Saturday, 14 July 2012

A Group For Security

Once upon a time, in the early nineteen-nineties, there was a security company, and it was called Group Four. Group Four was just like any other anonymous and unheralded business going about its daily tasks with no public attention at all, until one day when it landed a massive government contract to transport prisoners from court-to-prison and prison-to-prison.

You see, the problem was that Group Four basically had two functions. 1: To move bags of money about safely. 2: To have people walk or sit around and make sure things didn't get nicked from their clients.

It really wasn't difficult. Dangerous sometimes, yes. Such is the nature of the industry. But moneybags don't wander off by themselves, so as long as staff weren't being attacked by thieves, the moneybags were okay. Sitting looking at CCTV was also easy enough, and wandering around in a smart uniform looking a bit policey is also a piece of cake.

Sadly, Group Four thought transporting prisoners would be like transporting money. They forgot prisoners have legs, a desire to not be prisoners, and mates on the outside. It wasn't like looking at CCTV or moving inanimate objects around at all.

So bad was the ability of Group Four to actually carry out the task expected of them that their parent company ended up changing the name of the business to G4S, ostensibly because they had acquired another security firm and merged them, but mainly because Group Four had become a complete joke.

Now, I'm not saying that like Group Four, G4S is a joke. But I am saying there are certain parallels that are hard to ignore. The amusingly named gaffer, Nick Buckles (does he steal buckles? When does Nick buckle?) says in the article that he knew "8 or 9 days ago" that things were going tits-up. Really, Nick? Only 8 or 9 days ago? Not when your firm had a load of unemployed draftees dumped under a flyover in London at 4am for "training", with no waterproof clothing or a place to stay? That wasn't a clue?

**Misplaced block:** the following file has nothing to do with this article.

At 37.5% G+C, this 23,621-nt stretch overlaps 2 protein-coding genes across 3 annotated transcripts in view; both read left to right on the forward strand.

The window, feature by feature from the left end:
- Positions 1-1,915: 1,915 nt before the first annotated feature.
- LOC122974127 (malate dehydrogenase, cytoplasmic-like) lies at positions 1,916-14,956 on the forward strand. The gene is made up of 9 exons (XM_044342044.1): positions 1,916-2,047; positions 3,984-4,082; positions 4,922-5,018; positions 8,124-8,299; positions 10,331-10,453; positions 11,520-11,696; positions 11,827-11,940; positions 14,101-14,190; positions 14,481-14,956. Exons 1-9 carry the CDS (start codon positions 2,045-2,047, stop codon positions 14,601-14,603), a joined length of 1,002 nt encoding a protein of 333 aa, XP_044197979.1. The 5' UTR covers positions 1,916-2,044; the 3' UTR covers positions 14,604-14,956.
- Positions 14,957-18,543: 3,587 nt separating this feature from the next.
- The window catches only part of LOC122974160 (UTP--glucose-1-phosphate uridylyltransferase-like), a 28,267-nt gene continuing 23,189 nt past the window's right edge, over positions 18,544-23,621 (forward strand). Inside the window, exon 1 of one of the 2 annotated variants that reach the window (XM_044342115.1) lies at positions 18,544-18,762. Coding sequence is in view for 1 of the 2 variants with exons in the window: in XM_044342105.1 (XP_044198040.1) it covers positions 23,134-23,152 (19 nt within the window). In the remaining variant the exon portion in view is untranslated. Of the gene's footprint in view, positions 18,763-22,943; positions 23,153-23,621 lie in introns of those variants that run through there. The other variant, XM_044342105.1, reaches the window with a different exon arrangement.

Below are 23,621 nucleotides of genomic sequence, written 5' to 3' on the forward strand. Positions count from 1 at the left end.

So they're drafting in the army to help.

I'm not being funny, but that sounds like it would have been the best bet all along. Whatever you think of the lads and lasses our wonderful government send off to die on foreign soil, year in, year out, who is better equipped to do the job? We're talking about a body of people of whom about 20% are going to get shafted onto the dole queue in two years time, and the remainder will no doubt be sucked into America's next pointless venture into the Middle East; or Syria as it's currently known. Why not make good use of professionally trained, adequate, armed, patriotic people already at the nation's service?

Why not? Well, because to do so would suggest that the concept of contracting national work to private industry isn't a workable solution to the betterment of the nation. It might suggest that the process of tendering isn't valid or worthwhile. It might suggest that if we lift the corners of the private sector's rugs we might find a lot more swept under there than dust...

The Olympics will be a success, regardless of news like this (or the rain). But I can't help feeling that we, as a nation, have already sold ourselves short by not making use of our armed forces for securing the visitors, athletes, and locations for the whole event. Why are we proud to send our "brave heroes" to die in a pointless conflict, but not proud to have them watch over us in the most remarkable event to hit this nation in this millennium?

I believe the Armed Forces are the best people for the job, and Group 4 (sorry, G4S) can just give their contract money back to us taxpayers. They're not welcome.

Oh, and as an afterthough: many years ago some friends (or possibly customers) of my parents were involved in a head-on collision with a Group Four security van on a secluded country road. Both were critically injured, and the men in the van sat there and watched them both bleed to death because they weren't allowed to get out of the van and give help, even though they carried a first aid kit on board and could probably have saved both lives. Oh well, they followed the rules and radioed the emergency services.

So not only is the business incompetent, they're also killers. Nice people to do business with...